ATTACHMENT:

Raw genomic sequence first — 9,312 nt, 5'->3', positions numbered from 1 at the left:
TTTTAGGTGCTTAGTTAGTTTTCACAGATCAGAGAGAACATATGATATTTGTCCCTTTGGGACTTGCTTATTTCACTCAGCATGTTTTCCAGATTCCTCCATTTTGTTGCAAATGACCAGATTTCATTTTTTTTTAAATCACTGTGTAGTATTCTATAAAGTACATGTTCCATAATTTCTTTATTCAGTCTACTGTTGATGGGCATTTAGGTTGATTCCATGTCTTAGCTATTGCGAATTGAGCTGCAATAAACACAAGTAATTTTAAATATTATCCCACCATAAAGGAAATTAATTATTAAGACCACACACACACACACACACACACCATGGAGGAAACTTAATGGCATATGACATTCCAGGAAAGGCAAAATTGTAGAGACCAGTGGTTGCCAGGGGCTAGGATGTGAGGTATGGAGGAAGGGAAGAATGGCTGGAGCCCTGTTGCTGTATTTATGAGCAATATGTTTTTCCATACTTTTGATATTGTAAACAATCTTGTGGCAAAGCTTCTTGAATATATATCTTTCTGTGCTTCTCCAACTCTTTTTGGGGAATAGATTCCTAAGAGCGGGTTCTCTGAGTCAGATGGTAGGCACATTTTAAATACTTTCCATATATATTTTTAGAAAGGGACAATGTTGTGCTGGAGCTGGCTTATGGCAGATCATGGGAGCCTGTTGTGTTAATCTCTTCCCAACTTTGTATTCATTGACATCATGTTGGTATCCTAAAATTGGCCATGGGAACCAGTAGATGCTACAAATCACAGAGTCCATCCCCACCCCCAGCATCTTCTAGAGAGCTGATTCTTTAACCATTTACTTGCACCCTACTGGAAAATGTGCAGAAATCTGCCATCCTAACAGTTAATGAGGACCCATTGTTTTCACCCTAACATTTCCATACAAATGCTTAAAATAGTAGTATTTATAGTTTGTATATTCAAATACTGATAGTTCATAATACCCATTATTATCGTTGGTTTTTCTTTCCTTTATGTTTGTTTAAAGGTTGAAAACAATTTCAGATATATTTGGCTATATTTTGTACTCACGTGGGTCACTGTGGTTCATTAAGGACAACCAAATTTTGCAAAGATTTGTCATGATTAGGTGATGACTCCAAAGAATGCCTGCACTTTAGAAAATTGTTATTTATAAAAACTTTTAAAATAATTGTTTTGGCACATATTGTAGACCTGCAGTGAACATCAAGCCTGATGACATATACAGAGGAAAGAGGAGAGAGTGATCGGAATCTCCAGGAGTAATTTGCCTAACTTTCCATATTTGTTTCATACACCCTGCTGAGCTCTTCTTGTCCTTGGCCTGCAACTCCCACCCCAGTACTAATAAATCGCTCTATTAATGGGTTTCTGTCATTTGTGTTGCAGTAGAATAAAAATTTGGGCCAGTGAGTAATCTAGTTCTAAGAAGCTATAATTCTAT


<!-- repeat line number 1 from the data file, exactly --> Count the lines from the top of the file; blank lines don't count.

Raw genomic sequence first — 9,312 nt, 5'->3', positions numbered from 1 at the left: